While both of these amazing women shared different experiences from different parts of the world, their stories are surprisingly similar—where both have experienced firsthand the numerous social and environmental harms caused by the extractive development model and its link to issues such as human trafficking. Like so many other amazing women I have met during my internship, both of these women are also fighters, dedicating their lives to serving others and the planet in the name of social justice and peace.
By bringing women together at the UN during events such as CSW, the Sisters of Mercy at the UN allows a space for women from around the world to come together and voice shared concerns. In such a space, one’s sense of community is expanded; extending to the global what was previously only realized at the local. By extending our sense of community to the global, the Sisters of Mercy at the UN provides a space for activists to support each other’s endeavors in bringing about awareness, collaboration and change collectively. Being part of this and seeing new relationships blossom was truly an inspiration and gift that I will never forget.
I’ve learned of the vast challenges and obstacles that exist at nearly every level at the UN to bring about change. Maintaining a positive attitude was not always easy during my year at the UN. There were times when I would feel almost defeated after months of advocating on a seemingly indisputable issue, like the right to water, and see no tangible results. Witnessing the Sisters of Mercy’s strength in perseverance, however, inspired me to stay committed. I learned that progress means many things beyond “fixing a problem” and that perseverance, faith and endurance are a part of the journey.
While I learned to see the many facets of progress, the last day of my internship particularly stuck out. On July 19th at 4AM, the ambassador of Palau, with support from six other countries, called for the inclusion of the “human right to water” in the chapeau (introduction) of the Open Working Group on Sustainable Development’s proposed Sustainable Development Goals (SDGs). The next day, we marked it as a success as it became one of only a few human rights named in proposed SDGs.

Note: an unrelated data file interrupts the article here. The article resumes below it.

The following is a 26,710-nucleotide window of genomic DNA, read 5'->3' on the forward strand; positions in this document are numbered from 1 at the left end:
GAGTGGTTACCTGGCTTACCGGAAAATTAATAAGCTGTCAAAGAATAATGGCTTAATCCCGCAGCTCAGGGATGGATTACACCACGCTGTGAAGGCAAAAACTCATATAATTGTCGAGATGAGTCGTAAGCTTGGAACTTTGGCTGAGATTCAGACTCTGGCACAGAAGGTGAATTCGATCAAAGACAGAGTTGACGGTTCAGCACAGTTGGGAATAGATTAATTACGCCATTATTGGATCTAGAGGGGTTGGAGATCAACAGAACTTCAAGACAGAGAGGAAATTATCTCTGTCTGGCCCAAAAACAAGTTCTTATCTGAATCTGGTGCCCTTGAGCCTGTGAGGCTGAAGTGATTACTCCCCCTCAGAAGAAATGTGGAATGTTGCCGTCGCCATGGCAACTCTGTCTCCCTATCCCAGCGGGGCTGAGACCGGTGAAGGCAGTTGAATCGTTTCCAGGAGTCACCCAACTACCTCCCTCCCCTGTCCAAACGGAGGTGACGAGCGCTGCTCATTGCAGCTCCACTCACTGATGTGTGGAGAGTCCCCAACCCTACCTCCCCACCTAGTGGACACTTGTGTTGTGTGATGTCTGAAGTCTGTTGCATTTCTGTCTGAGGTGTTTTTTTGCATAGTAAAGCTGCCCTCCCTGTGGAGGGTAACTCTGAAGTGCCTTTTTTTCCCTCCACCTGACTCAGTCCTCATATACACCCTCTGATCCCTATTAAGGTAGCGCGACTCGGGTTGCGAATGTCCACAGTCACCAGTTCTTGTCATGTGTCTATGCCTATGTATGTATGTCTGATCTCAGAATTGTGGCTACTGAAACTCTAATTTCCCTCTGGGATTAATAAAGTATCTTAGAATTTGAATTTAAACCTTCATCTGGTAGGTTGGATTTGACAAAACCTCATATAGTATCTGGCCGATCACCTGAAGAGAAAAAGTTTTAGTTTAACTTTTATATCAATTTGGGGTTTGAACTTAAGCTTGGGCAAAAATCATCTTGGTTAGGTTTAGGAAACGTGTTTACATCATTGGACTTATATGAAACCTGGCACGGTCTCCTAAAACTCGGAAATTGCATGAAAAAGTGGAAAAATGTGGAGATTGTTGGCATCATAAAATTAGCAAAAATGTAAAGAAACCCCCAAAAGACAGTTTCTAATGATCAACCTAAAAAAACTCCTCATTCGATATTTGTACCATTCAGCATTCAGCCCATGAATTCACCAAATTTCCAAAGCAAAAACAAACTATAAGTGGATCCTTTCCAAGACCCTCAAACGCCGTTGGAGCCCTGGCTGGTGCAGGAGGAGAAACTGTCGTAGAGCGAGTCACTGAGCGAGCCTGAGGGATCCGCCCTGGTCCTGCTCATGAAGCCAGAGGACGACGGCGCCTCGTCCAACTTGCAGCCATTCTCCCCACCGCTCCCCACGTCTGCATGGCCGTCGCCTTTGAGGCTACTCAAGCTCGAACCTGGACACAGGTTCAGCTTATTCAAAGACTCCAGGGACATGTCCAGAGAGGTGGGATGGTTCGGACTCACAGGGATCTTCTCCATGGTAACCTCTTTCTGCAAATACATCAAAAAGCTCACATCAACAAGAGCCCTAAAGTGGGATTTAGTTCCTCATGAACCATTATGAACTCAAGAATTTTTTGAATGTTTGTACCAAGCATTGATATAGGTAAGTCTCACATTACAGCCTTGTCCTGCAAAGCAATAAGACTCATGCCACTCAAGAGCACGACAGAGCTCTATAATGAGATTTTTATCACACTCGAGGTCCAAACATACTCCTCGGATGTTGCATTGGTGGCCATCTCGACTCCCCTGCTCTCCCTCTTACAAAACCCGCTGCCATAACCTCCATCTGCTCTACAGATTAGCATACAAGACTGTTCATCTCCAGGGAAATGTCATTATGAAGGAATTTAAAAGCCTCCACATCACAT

I am so grateful to have had this wonderful opportunity. My experience over the last year has given me more hope, insight and the necessary tools for expanding my awareness for bringing about much-needed change for current and future generations of this world. While I am sad that my internship with the Sisters of Mercy has come to a conclusion, I am assured that the spirit of Mercy will always shine bright in me, continuously guiding my spiritual and professional commitment to social justice and peace by exposing and effectively remedying the root causes of our most formidable development challenges.
Gratitude to the Sisters of Mercy with special thanks to Sister Aine O’Connor and Sister Denise Boyle for giving me this life-changing opportunity.
Messages to: Devin Tellatin